How do I make brushed amigurumi?
Always brush before you stu !
Once you’re confident with the brushing technique and the different effects you can create, you can decide which ones to use, and where on your amigurumi toys you want the fluffiness to appear. On any one toy, you can leave some areas unbrushed, lightly brush some areas and heavily brush other areas to create the overall look you’re after. The main thing to think about, if you’re making a toy of a real creature, is where on the body fur would normally be and where it wouldn’t be.
Step 1 On our cute little reindeer, we heavily brushed the areas that would naturally have fur, such as the body, arms, legs and head (but not the face); we lightly brushed the face area (see Step 2); and then we left other areas unbrushed in contrast, including the hooves, antlers, nose and scarf. Step 2 With the head, it’s a good idea to brush the face slightly less than the rest of the head, so that any facial features you add afterwards aren’t too distorted by fluff. After brushing, you can attach the safety eyes and embroider the face –doing the facial features after the brushing ensures they won’t get damaged by the brush.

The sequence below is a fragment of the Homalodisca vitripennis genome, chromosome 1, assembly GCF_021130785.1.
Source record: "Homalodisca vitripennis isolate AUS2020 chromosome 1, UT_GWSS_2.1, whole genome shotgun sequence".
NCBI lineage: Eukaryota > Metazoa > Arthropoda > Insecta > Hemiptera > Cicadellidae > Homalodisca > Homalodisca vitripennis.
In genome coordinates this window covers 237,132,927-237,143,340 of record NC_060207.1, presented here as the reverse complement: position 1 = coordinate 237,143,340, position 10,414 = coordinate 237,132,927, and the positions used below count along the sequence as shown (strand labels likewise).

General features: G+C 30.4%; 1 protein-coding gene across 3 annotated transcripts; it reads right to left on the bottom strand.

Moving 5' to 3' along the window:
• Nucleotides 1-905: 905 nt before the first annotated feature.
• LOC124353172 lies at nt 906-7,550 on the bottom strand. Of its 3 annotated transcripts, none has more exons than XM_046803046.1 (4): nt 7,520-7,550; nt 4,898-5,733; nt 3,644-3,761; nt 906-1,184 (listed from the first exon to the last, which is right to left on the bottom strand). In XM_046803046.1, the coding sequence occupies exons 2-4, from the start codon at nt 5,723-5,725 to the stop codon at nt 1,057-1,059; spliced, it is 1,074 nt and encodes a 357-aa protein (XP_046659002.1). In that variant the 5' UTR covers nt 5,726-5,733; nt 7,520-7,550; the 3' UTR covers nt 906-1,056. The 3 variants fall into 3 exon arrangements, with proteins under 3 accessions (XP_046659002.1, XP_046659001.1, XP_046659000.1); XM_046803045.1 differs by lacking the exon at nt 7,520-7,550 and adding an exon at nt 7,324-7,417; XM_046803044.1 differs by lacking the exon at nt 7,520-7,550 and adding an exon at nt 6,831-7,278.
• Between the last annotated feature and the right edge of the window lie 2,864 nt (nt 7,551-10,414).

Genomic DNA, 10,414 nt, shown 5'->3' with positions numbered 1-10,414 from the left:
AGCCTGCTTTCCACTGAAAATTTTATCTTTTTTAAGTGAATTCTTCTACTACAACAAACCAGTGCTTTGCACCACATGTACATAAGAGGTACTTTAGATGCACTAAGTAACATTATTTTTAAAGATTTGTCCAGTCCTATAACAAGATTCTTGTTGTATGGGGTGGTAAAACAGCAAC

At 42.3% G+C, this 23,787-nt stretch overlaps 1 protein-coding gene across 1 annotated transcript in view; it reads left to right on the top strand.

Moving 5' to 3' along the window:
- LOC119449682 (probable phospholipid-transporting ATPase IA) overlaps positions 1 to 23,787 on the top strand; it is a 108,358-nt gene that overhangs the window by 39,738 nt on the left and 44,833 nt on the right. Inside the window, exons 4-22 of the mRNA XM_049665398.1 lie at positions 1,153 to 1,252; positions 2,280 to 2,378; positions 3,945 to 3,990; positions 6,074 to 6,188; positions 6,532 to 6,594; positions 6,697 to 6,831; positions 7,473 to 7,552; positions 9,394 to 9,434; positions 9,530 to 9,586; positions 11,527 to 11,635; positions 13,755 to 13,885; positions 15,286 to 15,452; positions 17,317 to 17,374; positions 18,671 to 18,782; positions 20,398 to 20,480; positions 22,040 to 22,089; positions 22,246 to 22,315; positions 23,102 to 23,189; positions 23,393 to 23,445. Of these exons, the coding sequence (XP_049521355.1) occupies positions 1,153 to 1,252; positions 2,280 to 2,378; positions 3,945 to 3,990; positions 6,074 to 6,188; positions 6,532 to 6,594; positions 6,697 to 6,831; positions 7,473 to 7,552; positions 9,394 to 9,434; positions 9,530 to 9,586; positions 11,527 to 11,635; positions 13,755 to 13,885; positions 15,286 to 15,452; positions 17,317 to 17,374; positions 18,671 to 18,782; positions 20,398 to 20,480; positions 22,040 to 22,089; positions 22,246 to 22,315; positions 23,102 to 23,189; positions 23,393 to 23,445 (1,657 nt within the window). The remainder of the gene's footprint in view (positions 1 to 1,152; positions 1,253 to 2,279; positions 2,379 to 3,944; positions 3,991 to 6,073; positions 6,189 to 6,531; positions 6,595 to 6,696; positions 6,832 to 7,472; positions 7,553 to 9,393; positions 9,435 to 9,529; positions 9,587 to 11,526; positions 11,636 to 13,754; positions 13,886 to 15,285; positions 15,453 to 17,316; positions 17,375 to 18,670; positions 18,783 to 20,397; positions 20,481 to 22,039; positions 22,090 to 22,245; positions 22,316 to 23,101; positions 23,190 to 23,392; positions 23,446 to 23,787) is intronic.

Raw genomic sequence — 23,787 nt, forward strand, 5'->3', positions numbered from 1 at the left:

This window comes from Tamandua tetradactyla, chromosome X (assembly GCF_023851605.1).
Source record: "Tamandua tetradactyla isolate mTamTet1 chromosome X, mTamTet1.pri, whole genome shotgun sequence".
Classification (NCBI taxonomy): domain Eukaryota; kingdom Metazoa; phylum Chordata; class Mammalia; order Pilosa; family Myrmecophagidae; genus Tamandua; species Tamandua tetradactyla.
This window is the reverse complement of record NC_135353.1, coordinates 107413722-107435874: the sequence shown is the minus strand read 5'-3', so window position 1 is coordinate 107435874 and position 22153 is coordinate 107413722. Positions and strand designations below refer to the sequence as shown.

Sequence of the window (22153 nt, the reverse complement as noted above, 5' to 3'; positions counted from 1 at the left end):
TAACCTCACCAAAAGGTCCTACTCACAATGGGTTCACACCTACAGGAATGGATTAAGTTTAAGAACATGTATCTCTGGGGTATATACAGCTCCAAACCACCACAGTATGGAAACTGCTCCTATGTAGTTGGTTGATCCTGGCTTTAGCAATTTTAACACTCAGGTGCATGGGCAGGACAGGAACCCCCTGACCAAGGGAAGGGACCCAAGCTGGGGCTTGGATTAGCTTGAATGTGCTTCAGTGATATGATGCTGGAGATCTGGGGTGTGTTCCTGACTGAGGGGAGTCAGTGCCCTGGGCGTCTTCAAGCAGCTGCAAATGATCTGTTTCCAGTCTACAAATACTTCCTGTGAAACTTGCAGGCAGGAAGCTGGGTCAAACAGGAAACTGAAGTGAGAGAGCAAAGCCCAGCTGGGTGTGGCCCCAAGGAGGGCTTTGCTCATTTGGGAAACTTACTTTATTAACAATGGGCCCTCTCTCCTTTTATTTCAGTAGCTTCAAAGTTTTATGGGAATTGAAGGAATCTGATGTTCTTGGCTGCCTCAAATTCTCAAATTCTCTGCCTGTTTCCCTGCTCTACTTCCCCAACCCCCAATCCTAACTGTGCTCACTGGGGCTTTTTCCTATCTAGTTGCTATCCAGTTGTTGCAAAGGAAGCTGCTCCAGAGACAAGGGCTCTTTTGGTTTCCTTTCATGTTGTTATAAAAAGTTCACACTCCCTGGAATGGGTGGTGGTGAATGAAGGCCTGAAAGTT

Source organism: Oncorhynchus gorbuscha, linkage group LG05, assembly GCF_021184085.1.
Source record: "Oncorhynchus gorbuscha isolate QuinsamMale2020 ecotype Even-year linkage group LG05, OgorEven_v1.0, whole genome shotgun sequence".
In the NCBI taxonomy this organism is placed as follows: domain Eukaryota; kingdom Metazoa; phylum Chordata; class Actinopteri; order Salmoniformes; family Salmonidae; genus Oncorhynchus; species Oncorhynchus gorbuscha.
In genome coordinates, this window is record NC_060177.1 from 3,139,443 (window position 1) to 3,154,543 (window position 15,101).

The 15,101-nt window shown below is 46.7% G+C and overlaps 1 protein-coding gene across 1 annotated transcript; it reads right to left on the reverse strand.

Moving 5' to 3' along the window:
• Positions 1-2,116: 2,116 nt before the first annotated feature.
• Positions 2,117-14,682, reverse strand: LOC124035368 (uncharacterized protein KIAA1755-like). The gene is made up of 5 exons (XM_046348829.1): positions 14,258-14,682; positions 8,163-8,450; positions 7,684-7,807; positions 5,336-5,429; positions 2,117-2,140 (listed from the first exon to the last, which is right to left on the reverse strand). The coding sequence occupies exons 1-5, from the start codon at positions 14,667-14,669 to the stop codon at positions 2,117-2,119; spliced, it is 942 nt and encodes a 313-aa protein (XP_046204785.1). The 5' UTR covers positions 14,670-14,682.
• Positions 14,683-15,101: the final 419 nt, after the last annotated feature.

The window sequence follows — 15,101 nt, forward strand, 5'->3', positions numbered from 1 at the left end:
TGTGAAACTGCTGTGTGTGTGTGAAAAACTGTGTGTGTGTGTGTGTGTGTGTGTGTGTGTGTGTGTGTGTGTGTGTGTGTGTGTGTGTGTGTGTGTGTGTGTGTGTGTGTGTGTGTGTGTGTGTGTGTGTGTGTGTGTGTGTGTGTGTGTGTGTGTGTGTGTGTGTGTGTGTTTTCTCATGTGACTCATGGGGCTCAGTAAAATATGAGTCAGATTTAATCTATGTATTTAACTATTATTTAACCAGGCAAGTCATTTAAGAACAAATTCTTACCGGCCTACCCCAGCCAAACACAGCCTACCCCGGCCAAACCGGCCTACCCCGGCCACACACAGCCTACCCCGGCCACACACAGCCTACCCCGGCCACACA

Step 3 When it comes to making up your toy, it’s important to do the right things in the right order. First of all, it’s best to do as much brushing as you can before stuffing, otherwise you risk pulling out some of the stuffing fibres, which might be visible on the outside of your toy. After brushing and stuffing, you can sew the pieces together and then carefully brush over the joins to help hide them. If you need to, you can lightly brush over the surface of any areas you’d like to fluff up again, and perfect the look you want.